Egypt (MNN) – Egypt is in chaos. The interim government declared a state of emergency as battles between protesting Egyptians and police erupted in Cairo, Alexandria, Aswan and in smaller towns and villages.
The headlines are touting a forcible end to protests. Death tolls are noted. The injured are showing up in droves at field hospitals.
This time, though, instead of Christians, the protesters are members and sympathizers of the Muslim Brotherhood. They are angry at the forcible removal of President Mohamed Morsi last month.
The ones doing the cleanup: the new military government. The situation harkens back to the pre-Morsi regime in flavor. George Makeen is a program director for SAT-7, a Christian satellite television ministry to the Middle East and North Africa. He agrees. “This reflects on Mubarak. Mubarak himself was a military general. Some people might think that with military forces interfering in political life , we’re getting back the old regime. This counteracts the Revolution that started two years ago.”
What’s more, says Makeen, the threat of destabilization threatens to undo any forward progress Egypt has made in the days since the Arab Spring. “The removal of president Morsi was the request of millions of people who clearly were in the streets and asked for him to be removed. Yet, these concerns are valid and if people are not careful, or if they don’t stick to principles, the military can take over and we can get back to ground zero.”
It’s clear this isn’t going to simmer down or go away any time soon. The sitting Constitution was hastily passed by Islamists and creates the potential for dictatorship. “Anybody at any time can come to you and say that your freedom of speech is contradicting the morals of this site and so I will shut you up. Or, being religiously free is contradicting the morals of this site, so I will shut you up.”
Meanwhile, violence by the Muslim Brotherhood against Christians has been steadily on the rise. Islamist ire brings another question into play: if they get angry enough, could the Muslim Brotherhood turn into an insurgency? Makeen says, “Islamists now are doing this terrible act of ‘if we are politically frustrated, we can turn the whole country into fire. Who is the weakest that we can start with? Christians.’ so they started to attack Christians in Upper Egypt, burning churches and threatening that there would be no Christians anymore.”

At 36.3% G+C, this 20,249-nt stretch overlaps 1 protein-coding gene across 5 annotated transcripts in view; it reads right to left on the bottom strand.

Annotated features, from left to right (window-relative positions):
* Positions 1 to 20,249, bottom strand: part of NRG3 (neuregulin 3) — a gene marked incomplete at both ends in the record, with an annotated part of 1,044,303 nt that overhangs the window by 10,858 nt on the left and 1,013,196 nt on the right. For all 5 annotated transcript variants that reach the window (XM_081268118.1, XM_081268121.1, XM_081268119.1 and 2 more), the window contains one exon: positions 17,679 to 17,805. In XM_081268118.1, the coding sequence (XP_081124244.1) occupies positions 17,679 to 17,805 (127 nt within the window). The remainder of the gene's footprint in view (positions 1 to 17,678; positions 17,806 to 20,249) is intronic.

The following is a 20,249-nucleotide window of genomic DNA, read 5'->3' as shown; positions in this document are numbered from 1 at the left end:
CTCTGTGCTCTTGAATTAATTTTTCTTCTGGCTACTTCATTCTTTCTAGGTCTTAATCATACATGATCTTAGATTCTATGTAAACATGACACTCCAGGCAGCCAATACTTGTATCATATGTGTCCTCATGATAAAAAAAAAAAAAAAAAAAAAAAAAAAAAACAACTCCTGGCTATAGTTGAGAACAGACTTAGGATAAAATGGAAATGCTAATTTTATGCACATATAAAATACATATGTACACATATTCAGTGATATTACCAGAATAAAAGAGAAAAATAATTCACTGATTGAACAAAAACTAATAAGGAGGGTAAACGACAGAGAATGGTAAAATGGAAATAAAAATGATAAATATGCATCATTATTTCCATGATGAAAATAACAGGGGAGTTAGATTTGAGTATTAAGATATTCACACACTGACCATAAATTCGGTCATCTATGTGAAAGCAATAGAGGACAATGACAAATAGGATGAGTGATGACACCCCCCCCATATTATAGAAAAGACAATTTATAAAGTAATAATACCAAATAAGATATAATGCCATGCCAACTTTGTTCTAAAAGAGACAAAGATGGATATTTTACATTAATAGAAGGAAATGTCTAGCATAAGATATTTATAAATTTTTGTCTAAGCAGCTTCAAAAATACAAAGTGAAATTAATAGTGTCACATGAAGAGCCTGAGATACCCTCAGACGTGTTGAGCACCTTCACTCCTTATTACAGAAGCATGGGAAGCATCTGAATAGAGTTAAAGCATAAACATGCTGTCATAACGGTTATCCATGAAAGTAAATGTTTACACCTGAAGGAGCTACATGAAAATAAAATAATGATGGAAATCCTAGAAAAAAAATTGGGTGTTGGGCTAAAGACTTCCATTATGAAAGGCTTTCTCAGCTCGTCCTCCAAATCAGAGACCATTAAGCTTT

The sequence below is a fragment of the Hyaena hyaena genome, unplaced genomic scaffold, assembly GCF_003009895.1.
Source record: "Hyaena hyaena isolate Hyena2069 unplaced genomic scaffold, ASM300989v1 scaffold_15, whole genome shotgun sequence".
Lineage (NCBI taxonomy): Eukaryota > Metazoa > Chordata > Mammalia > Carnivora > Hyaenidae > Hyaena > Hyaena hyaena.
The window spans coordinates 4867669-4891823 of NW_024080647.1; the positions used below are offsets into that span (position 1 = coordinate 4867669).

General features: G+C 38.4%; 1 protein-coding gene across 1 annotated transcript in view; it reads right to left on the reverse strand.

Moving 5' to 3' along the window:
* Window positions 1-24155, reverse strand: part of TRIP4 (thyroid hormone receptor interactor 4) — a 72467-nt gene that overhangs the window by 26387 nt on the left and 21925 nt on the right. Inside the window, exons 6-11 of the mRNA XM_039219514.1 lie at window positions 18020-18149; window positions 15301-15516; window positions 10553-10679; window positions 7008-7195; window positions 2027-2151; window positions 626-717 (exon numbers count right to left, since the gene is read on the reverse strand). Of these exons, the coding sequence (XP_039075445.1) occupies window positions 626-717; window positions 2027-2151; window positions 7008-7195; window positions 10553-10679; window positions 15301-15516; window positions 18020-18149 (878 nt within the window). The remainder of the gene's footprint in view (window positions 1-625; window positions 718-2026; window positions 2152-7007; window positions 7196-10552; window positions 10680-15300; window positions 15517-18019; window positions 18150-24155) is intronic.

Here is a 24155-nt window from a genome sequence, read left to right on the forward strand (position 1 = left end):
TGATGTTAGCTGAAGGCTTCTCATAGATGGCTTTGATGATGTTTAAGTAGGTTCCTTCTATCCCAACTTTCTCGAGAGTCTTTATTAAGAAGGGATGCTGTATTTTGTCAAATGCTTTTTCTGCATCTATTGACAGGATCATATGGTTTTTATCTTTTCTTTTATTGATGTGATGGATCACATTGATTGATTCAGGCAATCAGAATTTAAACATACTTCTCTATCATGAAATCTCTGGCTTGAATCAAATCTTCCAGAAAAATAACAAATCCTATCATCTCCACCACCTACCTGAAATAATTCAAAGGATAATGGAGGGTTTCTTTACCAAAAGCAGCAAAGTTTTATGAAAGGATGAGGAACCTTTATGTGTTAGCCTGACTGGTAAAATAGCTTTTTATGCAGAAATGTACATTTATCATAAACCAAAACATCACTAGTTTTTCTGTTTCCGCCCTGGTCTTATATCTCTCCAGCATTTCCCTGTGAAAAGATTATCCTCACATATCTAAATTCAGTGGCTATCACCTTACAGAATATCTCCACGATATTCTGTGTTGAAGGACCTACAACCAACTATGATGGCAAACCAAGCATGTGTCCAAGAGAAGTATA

There’s a month-old petition on the White House website asks the administration to declare the Muslim Brotherhood a terrorist organization. The request quickly garnered more than the 100,000 signature requirement for the Obama administration to officially consider the request.
With the word ‘insurgent’, the specter of al Shabab (Somalia), the Tuareg (Central African Republic), Boko Haram (Nigeria) and al Qaeda (Iraq) comes to mind.
That’s when the real anxiety about instability begins. Violence tends to beget violence. SAT-7’s programming provides a forum for the marketplace of ideas. They find ways to shift the focus of their content to address the issues without taking sides. Really, the program presenters nearly always find ways to encourage people toward truth in Scripture.
Regardless of the region, be it Syria, Iraq, Palestine or Egypt, SAT-7 tries to encourage the war-weary. Makeen says the message is tailored to believers because, “They need to share Him with what is happening, to take a Word from Him and then move out to spread this Word to be the light and salt in this troubled world that really needs to hear something different, something positive in all the sadness and darkness we see around us.”
That’s not to say that security doesn’t weigh heavily on their minds in times of uncertainty. For the SAT-7 staff in Cairo, the tension is palpable. Staff members are directly impacted. “Some of them are afraid to move out. They don’t know how fast the situation will develop. The headquarters of the Muslim Brotherhood is just a few meters away from our office in Cairo.”
Makeen asks if you would you pray with them. “We need balance and we need God to give us wisdom in how to support different groups in that huge, troubled region. The other thing is praying for the safety of people.”